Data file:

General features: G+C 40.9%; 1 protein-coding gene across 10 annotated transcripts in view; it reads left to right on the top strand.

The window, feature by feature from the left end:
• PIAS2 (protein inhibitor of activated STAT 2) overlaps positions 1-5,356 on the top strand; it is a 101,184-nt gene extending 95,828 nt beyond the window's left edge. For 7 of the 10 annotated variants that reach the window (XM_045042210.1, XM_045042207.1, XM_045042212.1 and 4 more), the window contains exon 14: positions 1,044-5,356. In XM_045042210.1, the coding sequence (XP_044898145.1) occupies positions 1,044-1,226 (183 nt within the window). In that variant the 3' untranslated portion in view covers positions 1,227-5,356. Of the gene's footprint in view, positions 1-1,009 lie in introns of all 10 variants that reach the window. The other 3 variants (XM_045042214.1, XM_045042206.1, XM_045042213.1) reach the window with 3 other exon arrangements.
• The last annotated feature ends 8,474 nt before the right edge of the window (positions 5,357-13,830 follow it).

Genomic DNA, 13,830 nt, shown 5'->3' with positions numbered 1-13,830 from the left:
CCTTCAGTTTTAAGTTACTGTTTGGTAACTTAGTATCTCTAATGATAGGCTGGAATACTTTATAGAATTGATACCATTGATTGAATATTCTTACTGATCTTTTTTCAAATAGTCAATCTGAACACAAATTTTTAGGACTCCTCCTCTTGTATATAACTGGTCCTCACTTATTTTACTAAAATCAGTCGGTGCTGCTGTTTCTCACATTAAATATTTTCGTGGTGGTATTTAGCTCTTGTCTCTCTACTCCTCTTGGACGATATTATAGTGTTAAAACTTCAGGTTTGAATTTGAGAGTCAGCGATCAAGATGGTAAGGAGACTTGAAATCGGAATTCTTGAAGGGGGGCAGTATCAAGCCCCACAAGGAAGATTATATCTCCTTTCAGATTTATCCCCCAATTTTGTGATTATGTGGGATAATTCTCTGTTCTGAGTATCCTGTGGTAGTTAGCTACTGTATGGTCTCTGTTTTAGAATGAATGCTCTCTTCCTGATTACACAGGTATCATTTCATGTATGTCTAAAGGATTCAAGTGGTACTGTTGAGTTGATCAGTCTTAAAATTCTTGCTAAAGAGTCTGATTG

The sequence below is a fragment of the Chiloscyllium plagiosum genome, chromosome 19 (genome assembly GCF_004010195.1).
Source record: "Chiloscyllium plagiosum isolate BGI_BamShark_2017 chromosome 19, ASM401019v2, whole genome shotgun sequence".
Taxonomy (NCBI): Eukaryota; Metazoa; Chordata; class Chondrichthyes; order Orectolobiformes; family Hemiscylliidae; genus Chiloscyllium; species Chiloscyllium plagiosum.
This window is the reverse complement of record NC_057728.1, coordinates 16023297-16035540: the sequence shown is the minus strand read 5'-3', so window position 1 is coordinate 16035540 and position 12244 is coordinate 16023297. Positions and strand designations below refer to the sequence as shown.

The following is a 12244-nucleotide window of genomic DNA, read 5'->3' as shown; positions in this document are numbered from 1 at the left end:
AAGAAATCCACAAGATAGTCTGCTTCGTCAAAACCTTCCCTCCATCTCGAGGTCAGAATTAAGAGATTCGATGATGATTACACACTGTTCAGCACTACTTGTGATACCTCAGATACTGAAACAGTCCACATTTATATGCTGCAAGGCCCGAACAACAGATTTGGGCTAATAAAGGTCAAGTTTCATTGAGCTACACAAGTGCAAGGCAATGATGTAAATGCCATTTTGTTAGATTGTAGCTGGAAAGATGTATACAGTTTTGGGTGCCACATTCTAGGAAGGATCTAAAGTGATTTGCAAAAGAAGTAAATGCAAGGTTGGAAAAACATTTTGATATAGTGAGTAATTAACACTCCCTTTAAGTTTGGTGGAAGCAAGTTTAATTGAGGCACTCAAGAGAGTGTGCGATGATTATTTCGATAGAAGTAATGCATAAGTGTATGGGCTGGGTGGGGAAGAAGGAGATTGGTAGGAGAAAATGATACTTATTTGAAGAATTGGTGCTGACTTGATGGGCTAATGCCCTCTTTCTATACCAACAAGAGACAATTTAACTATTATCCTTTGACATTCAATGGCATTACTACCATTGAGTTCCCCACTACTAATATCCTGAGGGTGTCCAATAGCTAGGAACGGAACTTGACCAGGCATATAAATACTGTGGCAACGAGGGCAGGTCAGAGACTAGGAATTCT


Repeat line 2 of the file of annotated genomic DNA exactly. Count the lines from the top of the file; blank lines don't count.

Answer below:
The window, feature by feature from the left end: